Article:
Chili can be a divisive dish, with debate raging over whether beans or tomatoes have a place in the pot, and whether whole dried chiles or chili powder is the more proper seasoning. No matter where Chowhounds fall in their chili preferences, they've got some nifty tricks for adding depth to chili's flavor.
Using fine cornmeal to thicken chili is somewhat common, but even better is using masa harina, the flour used for corn tortillas. The first time pine time used it, "it was a revelation!" she says. It's a method that DavidA06488 also uses: "The masa harina slurry during the last 20-30 minutes not only thickens the chili, but rounds out the flavor of it." If you don't keep masa harina on hand, toasted corn tortillas or finely ground tortilla chips can be used to the same effect.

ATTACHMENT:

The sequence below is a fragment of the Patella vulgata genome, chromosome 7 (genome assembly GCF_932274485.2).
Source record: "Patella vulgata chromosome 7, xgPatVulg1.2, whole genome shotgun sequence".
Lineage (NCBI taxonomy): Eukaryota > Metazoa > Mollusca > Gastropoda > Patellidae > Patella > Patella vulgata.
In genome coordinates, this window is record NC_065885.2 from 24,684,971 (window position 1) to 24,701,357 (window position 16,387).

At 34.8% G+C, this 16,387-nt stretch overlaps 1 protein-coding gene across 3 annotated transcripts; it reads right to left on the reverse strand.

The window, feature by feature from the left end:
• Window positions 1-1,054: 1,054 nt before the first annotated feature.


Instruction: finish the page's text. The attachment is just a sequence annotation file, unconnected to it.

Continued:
Some hounds add chocolate to their chili, in the form of either unsweetened cocoa powder or a high-cocoa-percentage chocolate. It doesn't make chili taste of chocolate, but it does add "just a little 'something,'" eamcd says. gbque uses "a high quality 60% or above dark chocolate," and says, "I also like that it adds a bit of a silky mouth coating texture."
You can improve the flavor of chili by using alcohol as part of the cooking liquid as well. Beer is a popular addition. coll's beer of choice for preparing chili is Negra Modelo. "I always cook with dark beer and this is not only Mexican and dark, but cheap (ish) too," coll says. rob133 says, "I only buy Newcastle Brown for one reason - cook chili with it." paulj agrees that a brown ale "is probably a good choice for this role," with "enough of the complexity of the dark ales, but not heavily hopped." And coll complements the beer in her chili with a shot of tequila.